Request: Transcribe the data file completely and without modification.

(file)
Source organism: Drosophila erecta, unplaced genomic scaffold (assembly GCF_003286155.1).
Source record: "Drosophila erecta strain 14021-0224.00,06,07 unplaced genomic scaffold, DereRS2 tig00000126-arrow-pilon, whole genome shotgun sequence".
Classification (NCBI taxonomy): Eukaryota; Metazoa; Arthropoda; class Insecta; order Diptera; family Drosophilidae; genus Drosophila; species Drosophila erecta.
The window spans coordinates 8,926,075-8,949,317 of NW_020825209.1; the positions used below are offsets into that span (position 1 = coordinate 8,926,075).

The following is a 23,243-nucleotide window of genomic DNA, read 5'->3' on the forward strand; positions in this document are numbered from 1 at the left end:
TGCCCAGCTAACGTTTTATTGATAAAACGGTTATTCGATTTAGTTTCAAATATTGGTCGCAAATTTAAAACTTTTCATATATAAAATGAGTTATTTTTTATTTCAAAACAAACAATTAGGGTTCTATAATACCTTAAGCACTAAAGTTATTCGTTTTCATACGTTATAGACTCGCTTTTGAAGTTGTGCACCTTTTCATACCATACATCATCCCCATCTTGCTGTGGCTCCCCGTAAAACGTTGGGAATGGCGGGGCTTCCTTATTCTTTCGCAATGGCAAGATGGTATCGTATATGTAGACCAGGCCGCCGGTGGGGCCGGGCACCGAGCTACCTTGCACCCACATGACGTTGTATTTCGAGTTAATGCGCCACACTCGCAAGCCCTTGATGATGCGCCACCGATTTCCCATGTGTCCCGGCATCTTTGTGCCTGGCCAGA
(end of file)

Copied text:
Source organism: Drosophila erecta, unplaced genomic scaffold (assembly GCF_003286155.1).
Source record: "Drosophila erecta strain 14021-0224.00,06,07 unplaced genomic scaffold, DereRS2 tig00000126-arrow-pilon, whole genome shotgun sequence".
Classification (NCBI taxonomy): Eukaryota; Metazoa; Arthropoda; class Insecta; order Diptera; family Drosophilidae; genus Drosophila; species Drosophila erecta.
The window spans coordinates 8,926,075-8,949,317 of NW_020825209.1; the positions used below are offsets into that span (position 1 = coordinate 8,926,075).

The following is a 23,243-nucleotide window of genomic DNA, read 5'->3' on the forward strand; positions in this document are numbered from 1 at the left end:
TGCCCAGCTAACGTTTTATTGATAAAACGGTTATTCGATTTAGTTTCAAATATTGGTCGCAAATTTAAAACTTTTCATATATAAAATGAGTTATTTTTTATTTCAAAACAAACAATTAGGGTTCTATAATACCTTAAGCACTAAAGTTATTCGTTTTCATACGTTATAGACTCGCTTTTGAAGTTGTGCACCTTTTCATACCATACATCATCCCCATCTTGCTGTGGCTCCCCGTAAAACGTTGGGAATGGCGGGGCTTCCTTATTCTTTCGCAATGGCAAGATGGTATCGTATATGTAGACCAGGCCGCCGGTGGGGCCGGGCACCGAGCTACCTTGCACCCACATGACGTTGTATTTCGAGTTAATGCGCCACACTCGCAAGCCCTTGATGATGCGCCACCGATTTCCCATGTGTCCCGGCATCTTTGTGCCTGGCCAGA